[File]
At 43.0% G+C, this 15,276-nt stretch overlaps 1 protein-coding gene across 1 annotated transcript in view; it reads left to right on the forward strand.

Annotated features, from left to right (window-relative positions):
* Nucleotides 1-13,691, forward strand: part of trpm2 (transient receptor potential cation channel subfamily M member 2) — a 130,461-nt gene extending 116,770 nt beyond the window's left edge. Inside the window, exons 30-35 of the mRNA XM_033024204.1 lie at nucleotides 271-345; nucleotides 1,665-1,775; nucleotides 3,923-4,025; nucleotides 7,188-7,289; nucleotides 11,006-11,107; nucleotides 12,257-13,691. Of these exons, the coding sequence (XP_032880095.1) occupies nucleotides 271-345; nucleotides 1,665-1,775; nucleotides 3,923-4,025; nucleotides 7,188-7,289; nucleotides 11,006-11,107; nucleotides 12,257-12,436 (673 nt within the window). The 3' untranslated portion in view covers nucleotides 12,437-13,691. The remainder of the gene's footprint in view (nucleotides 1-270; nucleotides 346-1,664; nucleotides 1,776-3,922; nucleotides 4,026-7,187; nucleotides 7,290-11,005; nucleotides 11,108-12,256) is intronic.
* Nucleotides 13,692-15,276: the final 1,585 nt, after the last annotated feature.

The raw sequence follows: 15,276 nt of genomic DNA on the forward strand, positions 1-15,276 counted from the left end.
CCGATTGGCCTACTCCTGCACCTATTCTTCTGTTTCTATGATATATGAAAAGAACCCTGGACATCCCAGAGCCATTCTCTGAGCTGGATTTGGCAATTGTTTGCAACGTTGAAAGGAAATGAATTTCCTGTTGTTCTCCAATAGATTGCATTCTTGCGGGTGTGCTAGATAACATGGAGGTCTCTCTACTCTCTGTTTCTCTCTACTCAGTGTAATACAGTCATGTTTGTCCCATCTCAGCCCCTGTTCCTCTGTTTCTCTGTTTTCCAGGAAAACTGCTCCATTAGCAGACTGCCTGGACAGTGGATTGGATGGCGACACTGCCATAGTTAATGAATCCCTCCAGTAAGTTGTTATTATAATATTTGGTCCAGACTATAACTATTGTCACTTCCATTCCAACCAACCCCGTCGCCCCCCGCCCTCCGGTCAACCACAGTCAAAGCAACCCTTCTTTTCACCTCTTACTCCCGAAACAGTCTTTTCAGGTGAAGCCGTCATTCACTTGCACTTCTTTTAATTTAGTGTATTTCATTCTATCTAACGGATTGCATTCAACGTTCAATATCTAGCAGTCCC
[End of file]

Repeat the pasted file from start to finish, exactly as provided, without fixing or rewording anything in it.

At 43.0% G+C, this 15,276-nt stretch overlaps 1 protein-coding gene across 1 annotated transcript in view; it reads left to right on the forward strand.

Annotated features, from left to right (window-relative positions):
* Nucleotides 1-13,691, forward strand: part of trpm2 (transient receptor potential cation channel subfamily M member 2) — a 130,461-nt gene extending 116,770 nt beyond the window's left edge. Inside the window, exons 30-35 of the mRNA XM_033024204.1 lie at nucleotides 271-345; nucleotides 1,665-1,775; nucleotides 3,923-4,025; nucleotides 7,188-7,289; nucleotides 11,006-11,107; nucleotides 12,257-13,691. Of these exons, the coding sequence (XP_032880095.1) occupies nucleotides 271-345; nucleotides 1,665-1,775; nucleotides 3,923-4,025; nucleotides 7,188-7,289; nucleotides 11,006-11,107; nucleotides 12,257-12,436 (673 nt within the window). The 3' untranslated portion in view covers nucleotides 12,437-13,691. The remainder of the gene's footprint in view (nucleotides 1-270; nucleotides 346-1,664; nucleotides 1,776-3,922; nucleotides 4,026-7,187; nucleotides 7,290-11,005; nucleotides 11,108-12,256) is intronic.
* Nucleotides 13,692-15,276: the final 1,585 nt, after the last annotated feature.

The raw sequence follows: 15,276 nt of genomic DNA on the forward strand, positions 1-15,276 counted from the left end.
CCGATTGGCCTACTCCTGCACCTATTCTTCTGTTTCTATGATATATGAAAAGAACCCTGGACATCCCAGAGCCATTCTCTGAGCTGGATTTGGCAATTGTTTGCAACGTTGAAAGGAAATGAATTTCCTGTTGTTCTCCAATAGATTGCATTCTTGCGGGTGTGCTAGATAACATGGAGGTCTCTCTACTCTCTGTTTCTCTCTACTCAGTGTAATACAGTCATGTTTGTCCCATCTCAGCCCCTGTTCCTCTGTTTCTCTGTTTTCCAGGAAAACTGCTCCATTAGCAGACTGCCTGGACAGTGGATTGGATGGCGACACTGCCATAGTTAATGAATCCCTCCAGTAAGTTGTTATTATAATATTTGGTCCAGACTATAACTATTGTCACTTCCATTCCAACCAACCCCGTCGCCCCCCGCCCTCCGGTCAACCACAGTCAAAGCAACCCTTCTTTTCACCTCTTACTCCCGAAACAGTCTTTTCAGGTGAAGCCGTCATTCACTTGCACTTCTTTTAATTTAGTGTATTTCATTCTATCTAACGGATTGCATTCAACGTTCAATATCTAGCAGTCCC